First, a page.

Evol Ecol Res 4: 1065-1074 (2002) Full PDF if your library subscribes.
Environment and longevity: emergence without interaction, multiple steady states and stochastic clocks
Department of Applied Mathematics and Statistics, Jack Baskin School of Engineering, University of California, Santa Cruz, CA 95064, USA
Because they are non-linear, biological systems are often characterized by emergent properties, multiple steady states, and thresholds. These are now well understood and appreciated in ecology; they are also important components for understanding life span, at both the level of the population and the level of the individual, and allow novel insights into the biology of ageing and longevity. The deceleration of mortality rate at later ages can be understood as an emergent property, in the sense of a macroscopic phenomenon (population mortality rate) arising (in this case, without interaction) from different microscopic ones (individual mortality). Models of individual ageing based on the autocatalysis and inhibition of replicating units lead to multiple stable steady states separated by thresholds. These systems respond to environmental challenges and this response leads to individual ontogeny of ageing; the environment thus sets a stochastic clock. Recognition of the implicit non-linearity of biological systems will be essential for advances in the theoretical formulation of life span and ageing.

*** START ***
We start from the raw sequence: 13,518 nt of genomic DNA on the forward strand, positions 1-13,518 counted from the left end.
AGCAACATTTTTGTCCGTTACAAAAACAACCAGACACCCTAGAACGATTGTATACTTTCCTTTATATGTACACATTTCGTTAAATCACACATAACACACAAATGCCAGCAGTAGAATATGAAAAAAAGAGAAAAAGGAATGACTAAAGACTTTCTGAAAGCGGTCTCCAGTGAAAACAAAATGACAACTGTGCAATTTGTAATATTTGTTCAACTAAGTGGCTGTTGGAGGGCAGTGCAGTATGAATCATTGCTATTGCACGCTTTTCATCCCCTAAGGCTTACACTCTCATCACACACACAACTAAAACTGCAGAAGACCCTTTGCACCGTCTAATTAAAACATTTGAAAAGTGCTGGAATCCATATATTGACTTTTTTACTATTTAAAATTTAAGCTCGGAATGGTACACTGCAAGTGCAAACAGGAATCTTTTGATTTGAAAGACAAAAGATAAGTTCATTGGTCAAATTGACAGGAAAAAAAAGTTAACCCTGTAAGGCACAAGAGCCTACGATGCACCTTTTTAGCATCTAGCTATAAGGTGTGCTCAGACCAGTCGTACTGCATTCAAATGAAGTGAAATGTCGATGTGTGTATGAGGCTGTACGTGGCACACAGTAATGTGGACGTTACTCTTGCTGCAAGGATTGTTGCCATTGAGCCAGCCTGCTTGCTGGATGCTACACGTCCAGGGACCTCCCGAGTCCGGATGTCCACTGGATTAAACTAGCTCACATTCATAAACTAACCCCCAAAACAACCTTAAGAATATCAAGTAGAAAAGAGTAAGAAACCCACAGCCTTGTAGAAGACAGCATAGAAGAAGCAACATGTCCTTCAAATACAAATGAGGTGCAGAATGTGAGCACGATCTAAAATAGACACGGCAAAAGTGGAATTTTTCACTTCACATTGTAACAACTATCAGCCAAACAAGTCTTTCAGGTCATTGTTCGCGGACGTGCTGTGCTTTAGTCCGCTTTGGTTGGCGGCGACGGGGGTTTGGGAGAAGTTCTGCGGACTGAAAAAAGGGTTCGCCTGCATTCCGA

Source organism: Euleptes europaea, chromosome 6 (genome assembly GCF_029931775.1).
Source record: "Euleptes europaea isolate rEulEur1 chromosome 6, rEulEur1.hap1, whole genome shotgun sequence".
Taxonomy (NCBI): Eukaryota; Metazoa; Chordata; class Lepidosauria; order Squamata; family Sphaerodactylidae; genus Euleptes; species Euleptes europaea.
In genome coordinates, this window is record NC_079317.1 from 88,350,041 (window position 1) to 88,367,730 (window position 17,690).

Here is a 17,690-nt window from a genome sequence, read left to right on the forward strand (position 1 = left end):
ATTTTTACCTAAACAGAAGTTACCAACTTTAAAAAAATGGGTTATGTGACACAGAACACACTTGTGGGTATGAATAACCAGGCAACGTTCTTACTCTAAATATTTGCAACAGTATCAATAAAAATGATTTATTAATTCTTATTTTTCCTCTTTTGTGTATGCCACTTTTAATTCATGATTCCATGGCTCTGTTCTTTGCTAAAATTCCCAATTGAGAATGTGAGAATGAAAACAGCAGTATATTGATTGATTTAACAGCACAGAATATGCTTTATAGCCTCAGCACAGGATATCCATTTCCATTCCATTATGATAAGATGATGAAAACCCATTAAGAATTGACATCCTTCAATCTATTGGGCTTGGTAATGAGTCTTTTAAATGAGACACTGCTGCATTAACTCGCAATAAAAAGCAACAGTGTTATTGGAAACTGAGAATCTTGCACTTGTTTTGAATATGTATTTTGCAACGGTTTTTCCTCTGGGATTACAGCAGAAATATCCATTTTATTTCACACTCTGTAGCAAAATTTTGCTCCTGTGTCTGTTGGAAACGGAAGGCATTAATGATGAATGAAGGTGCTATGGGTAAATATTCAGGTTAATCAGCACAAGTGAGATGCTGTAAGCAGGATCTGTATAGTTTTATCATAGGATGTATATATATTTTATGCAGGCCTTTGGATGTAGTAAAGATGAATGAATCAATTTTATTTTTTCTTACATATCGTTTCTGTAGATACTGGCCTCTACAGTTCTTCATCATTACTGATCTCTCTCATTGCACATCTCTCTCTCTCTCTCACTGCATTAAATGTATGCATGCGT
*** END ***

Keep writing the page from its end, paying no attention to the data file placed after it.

Keywords: ageing, free radicals, life span, longevity, oxidative damage.
DOWNLOAD A FREE, FULL PDF COPY
IF you are connected using the IP of a subscribing institution (library, laboratory, etc.)
or through its VPN.
© 2002 Marc Mangel. All EER articles are copyrighted by their authors. All authors endorse, permit and license Evolutionary Ecology Ltd. to grant its subscribing institutions/libraries the copying privileges specified below without additional consideration or payment to them or to Evolutionary Ecology, Ltd. These endorsements, in writing, are on file in the office of Evolutionary Ecology, Ltd. Consult authors for permission to use any portion of their work in derivative works, compilations or to distribute their work in any commercial manner.
Subscribing institutions/libraries may grant individuals the privilege of making a single copy of an EER article for non-commercial educational or non-commercial research purposes. Subscribing institutions/libraries may also use articles for non-commercial educational purposes by making any number of copies for course packs or course reserve collections. Subscribing institutions/libraries may also loan single copies of articles to non-commercial libraries for educational purposes.
All copies of abstracts and articles must preserve their copyright notice without modification.